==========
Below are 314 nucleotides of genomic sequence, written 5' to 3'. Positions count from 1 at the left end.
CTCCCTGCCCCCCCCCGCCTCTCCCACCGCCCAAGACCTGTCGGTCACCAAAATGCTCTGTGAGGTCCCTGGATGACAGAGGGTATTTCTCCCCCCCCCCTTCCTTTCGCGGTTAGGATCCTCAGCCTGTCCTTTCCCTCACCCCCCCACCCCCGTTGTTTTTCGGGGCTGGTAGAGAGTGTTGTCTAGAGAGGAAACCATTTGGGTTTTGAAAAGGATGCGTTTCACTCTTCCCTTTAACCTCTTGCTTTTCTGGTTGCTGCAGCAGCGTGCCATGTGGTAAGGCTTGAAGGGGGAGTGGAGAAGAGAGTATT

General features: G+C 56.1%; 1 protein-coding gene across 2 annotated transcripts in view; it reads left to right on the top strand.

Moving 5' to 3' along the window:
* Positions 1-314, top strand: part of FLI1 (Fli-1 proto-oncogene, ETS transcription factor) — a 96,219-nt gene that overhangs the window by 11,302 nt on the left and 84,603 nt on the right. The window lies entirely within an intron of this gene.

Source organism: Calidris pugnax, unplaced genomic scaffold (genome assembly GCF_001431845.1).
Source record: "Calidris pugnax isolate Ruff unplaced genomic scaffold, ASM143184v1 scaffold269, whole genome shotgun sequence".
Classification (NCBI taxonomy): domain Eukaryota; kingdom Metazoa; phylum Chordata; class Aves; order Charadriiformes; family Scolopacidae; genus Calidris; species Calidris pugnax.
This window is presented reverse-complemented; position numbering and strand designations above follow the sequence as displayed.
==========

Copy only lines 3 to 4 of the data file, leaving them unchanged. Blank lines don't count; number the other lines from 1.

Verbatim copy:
General features: G+C 56.1%; 1 protein-coding gene across 2 annotated transcripts in view; it reads left to right on the top strand.

Moving 5' to 3' along the window: